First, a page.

Rates have risen to the 3% mark, as the latest Primary Mortgage Market Survey (PMMS) from Freddie Mac finds the 30-year fixed-rate mortgage (FRM) up 0.6 point over last week when it stood at 2.94%. A year ago at this time, the 30-year FRM averaged 3.24%.
“After a run up over the first few months of the year, rates have paused and hovered around three percent since March,” said Sam Khater, Freddie Mac’s Chief Economist. “Despite this favorable rate climate, there remains a shortage of homes for sale. The lack of housing supply has been compounded by labor disruptions and expensive building materials that are driving up the cost of new housing, making it difficult for homebuyers to find homes to purchase.”
That void in the housing supply was reported by the U.S. Department of Housing and Urban Development (HUD) and the U.S. Census Bureau, which found that housing starts dropped in April 2021 by hitting 1.57 million units, down 9.5% from March, but 67.3% above the April 2020 rate of 938,000.
Supply shortages continue to impact new construction, as National Association of Home Builders (NAHB) recently found that the price of lumber has tripled over the past year, forcing the price of a new single-family home to rise $35,872 on average.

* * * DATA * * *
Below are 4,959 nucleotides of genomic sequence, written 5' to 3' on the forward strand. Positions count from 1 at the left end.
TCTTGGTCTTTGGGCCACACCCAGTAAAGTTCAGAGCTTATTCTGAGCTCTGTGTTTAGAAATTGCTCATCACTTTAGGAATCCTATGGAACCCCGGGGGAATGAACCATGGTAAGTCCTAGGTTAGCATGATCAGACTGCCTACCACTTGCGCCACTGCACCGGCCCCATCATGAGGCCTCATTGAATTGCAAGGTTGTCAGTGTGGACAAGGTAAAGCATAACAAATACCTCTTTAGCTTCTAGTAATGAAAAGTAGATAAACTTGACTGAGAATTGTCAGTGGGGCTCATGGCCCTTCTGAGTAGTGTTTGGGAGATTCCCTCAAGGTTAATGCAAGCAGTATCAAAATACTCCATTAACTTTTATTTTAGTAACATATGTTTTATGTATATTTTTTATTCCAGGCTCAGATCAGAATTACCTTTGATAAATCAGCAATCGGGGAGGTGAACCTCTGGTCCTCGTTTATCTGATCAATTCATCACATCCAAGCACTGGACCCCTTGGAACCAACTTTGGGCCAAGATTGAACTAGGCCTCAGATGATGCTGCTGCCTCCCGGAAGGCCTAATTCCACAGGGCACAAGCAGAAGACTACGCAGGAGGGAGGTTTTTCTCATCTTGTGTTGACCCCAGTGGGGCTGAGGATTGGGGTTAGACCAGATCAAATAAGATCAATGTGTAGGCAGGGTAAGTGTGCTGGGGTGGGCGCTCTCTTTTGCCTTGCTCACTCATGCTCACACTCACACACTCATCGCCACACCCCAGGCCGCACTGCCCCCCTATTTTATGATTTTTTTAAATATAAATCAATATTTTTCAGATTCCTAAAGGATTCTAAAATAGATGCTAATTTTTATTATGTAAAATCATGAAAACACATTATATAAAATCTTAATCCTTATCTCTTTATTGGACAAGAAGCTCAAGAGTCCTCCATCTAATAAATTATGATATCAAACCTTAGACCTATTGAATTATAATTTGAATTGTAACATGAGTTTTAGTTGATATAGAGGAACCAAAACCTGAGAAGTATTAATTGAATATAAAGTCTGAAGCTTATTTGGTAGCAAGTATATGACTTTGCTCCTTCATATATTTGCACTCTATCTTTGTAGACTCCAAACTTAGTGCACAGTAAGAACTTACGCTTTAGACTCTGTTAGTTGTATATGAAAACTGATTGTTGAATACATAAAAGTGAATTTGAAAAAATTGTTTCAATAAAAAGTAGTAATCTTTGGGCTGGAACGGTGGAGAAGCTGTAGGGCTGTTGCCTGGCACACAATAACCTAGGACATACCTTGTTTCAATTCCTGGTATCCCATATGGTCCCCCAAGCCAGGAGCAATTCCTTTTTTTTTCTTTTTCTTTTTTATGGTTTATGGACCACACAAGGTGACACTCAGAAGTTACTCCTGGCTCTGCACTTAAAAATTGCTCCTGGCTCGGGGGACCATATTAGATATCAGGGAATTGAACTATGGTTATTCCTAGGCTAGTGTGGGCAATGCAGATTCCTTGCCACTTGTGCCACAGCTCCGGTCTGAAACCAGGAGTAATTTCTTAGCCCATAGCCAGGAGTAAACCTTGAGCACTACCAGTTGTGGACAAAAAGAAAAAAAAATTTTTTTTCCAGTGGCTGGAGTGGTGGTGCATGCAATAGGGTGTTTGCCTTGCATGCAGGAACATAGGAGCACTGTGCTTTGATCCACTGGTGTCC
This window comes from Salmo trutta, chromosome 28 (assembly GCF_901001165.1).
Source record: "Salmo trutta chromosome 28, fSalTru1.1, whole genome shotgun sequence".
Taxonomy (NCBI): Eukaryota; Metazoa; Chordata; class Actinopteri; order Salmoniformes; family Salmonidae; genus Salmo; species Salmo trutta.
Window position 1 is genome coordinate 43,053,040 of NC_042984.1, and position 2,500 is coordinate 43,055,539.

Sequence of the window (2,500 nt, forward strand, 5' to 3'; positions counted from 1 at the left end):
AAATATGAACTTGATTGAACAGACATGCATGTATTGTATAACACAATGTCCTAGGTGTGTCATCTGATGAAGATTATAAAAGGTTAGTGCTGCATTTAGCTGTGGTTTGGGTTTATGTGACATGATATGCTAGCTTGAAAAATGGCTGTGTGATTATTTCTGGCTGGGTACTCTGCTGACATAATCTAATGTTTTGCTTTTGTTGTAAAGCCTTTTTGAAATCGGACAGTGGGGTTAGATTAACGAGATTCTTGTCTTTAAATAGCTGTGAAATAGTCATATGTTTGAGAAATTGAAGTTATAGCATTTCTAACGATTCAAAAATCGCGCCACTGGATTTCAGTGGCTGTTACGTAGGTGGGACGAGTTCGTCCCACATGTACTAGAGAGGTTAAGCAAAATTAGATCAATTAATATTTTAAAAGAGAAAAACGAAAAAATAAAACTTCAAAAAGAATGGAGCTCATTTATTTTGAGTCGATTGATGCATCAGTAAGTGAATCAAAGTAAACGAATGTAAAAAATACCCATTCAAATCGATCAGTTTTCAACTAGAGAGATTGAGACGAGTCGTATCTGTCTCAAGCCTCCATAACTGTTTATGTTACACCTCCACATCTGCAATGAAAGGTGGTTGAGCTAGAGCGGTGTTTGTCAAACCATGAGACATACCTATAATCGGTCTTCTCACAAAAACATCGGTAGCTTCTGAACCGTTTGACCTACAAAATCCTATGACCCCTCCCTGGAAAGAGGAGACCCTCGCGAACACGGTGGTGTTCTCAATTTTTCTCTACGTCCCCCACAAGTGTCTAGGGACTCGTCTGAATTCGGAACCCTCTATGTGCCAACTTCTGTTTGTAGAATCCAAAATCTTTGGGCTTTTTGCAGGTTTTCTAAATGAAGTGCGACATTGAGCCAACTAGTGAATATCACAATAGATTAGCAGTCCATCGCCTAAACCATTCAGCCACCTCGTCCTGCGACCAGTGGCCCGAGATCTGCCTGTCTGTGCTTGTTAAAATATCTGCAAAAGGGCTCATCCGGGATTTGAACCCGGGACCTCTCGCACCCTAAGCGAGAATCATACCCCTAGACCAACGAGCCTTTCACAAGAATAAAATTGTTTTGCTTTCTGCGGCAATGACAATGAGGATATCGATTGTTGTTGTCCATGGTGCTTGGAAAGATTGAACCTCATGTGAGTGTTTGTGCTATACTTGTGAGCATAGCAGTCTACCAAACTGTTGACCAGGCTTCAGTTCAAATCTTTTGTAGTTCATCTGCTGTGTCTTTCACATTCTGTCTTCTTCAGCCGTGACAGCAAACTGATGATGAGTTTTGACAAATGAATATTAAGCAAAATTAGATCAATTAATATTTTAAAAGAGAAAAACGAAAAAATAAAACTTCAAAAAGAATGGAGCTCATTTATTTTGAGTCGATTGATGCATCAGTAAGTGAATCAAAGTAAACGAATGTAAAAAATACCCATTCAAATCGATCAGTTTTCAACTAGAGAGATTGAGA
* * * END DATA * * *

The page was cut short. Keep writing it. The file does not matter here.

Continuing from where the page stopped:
“Housing starts and permits posted a monthly decline in April, as escalating prices for lumber and other building materials price out some homebuyers from an otherwise hot housing market,” said NAHB Chairman Chuck Fowke. “Policymakers need to prioritize the U.S. supply chain for items like building materials to ensure builders can add the additional inventory the housing market desperately needs.”
Freddie Mac also reported that the 15-year FRM averaged 2.29% with an average 0.7 point, up from last week when it averaged 2.26%. A year ago at this time, the 15-year FRM averaged 2.70%. The five-year Treasury-indexed hybrid adjustable-rate mortgage (ARM) averaged 2.59% with an average 0.3 point, unchanged from last week. A year ago at this time, the five-year ARM averaged 3.17%.
News of rates on the rise comes on the heels of yesterday’s announcement from the Mortgage Bankers Association (MBA) that applications rose 1.2% over last week’s total, with the refinance share of volume increasing to 63.3% of total applications, up from 61.3% the previous week.